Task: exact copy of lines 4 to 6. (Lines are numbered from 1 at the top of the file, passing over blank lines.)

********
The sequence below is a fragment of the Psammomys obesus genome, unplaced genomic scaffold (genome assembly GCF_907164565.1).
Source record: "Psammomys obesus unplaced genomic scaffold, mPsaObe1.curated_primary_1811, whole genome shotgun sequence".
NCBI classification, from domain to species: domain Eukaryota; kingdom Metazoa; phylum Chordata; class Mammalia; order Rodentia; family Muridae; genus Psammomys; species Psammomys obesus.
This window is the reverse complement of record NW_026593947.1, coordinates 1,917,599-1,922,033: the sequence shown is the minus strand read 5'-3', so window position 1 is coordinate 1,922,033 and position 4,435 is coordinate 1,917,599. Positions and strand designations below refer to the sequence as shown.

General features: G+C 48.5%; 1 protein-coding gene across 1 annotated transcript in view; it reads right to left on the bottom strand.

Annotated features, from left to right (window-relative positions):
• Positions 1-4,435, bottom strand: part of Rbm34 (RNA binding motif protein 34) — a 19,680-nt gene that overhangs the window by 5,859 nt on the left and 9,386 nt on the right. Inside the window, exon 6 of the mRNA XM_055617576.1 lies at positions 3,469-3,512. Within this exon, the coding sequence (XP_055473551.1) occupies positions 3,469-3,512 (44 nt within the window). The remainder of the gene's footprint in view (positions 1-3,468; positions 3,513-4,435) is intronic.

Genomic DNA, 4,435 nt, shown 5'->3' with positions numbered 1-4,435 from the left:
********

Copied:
This window is the reverse complement of record NW_026593947.1, coordinates 1,917,599-1,922,033: the sequence shown is the minus strand read 5'-3', so window position 1 is coordinate 1,922,033 and position 4,435 is coordinate 1,917,599. Positions and strand designations below refer to the sequence as shown.

General features: G+C 48.5%; 1 protein-coding gene across 1 annotated transcript in view; it reads right to left on the bottom strand.

Annotated features, from left to right (window-relative positions):